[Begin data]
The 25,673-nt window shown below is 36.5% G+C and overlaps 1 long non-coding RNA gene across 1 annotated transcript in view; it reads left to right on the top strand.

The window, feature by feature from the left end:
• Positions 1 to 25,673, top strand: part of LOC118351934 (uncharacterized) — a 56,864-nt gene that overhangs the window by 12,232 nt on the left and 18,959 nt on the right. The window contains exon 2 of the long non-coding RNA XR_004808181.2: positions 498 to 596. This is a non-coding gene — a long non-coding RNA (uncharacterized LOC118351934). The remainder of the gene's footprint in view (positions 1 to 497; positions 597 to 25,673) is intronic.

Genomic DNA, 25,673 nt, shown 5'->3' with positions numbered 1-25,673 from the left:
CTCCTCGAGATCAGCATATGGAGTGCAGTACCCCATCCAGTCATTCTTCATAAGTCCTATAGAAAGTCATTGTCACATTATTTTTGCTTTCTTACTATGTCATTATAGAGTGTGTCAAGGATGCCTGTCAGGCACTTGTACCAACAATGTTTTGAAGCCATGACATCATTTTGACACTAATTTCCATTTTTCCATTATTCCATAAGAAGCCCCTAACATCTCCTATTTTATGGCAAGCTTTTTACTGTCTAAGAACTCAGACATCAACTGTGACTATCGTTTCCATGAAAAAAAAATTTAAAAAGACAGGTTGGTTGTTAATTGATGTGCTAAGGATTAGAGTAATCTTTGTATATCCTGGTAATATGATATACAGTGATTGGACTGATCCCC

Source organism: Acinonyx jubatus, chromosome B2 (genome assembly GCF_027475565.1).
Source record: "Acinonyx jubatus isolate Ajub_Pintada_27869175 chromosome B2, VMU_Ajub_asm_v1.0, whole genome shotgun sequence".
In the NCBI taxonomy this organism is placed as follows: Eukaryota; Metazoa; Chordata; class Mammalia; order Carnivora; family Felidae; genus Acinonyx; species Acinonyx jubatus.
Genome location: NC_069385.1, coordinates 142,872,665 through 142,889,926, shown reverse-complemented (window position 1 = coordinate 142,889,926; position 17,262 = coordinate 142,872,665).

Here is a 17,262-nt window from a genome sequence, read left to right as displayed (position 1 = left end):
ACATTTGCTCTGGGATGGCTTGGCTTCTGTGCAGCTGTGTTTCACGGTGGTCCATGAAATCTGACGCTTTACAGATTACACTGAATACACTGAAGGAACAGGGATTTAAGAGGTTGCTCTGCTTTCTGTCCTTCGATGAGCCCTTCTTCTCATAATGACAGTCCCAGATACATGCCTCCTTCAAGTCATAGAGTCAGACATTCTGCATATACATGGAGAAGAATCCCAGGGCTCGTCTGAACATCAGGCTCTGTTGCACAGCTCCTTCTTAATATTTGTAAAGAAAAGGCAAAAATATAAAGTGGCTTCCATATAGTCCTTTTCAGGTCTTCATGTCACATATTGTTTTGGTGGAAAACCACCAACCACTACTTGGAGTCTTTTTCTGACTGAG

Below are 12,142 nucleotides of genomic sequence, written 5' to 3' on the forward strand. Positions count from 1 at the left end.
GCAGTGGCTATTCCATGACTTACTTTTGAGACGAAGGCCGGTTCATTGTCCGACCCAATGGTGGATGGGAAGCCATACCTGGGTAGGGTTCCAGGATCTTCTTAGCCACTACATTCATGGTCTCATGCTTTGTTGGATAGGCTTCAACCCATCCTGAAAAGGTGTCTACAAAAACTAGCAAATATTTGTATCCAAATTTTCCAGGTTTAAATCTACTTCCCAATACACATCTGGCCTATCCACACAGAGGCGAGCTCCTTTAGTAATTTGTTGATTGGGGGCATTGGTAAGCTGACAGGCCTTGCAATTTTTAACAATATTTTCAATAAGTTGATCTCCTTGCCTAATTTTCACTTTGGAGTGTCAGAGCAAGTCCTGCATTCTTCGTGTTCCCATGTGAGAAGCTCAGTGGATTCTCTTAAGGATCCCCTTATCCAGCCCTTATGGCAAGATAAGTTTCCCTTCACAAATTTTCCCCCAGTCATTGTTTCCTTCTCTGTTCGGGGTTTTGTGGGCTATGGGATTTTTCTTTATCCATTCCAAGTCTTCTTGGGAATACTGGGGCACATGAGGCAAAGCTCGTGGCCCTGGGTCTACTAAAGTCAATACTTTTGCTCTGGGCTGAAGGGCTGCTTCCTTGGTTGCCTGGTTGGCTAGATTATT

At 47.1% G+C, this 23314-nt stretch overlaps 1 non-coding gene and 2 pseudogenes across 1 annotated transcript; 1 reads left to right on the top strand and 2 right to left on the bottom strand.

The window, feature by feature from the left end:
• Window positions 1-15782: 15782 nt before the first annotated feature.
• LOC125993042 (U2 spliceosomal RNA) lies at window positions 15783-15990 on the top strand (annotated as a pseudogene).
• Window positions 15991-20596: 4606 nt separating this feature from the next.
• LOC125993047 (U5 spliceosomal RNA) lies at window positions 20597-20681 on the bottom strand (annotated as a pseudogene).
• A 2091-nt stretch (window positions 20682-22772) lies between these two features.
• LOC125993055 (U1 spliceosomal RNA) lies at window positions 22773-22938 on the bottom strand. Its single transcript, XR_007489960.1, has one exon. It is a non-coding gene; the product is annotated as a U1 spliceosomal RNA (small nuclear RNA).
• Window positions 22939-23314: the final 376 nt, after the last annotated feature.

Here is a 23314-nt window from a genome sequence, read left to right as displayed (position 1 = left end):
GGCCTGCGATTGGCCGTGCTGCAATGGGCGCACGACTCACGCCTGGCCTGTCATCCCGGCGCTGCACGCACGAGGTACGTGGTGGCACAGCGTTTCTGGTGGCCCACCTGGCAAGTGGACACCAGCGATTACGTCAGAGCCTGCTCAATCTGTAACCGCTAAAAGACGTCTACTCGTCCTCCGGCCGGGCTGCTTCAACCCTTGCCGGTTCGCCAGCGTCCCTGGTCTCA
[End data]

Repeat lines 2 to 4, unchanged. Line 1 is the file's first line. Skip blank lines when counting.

The window, feature by feature from the left end:
• Positions 1 to 25,673, top strand: part of LOC118351934 (uncharacterized) — a 56,864-nt gene that overhangs the window by 12,232 nt on the left and 18,959 nt on the right. The window contains exon 2 of the long non-coding RNA XR_004808181.2: positions 498 to 596. This is a non-coding gene — a long non-coding RNA (uncharacterized LOC118351934). The remainder of the gene's footprint in view (positions 1 to 497; positions 597 to 25,673) is intronic.

Genomic DNA, 25,673 nt, shown 5'->3' with positions numbered 1-25,673 from the left: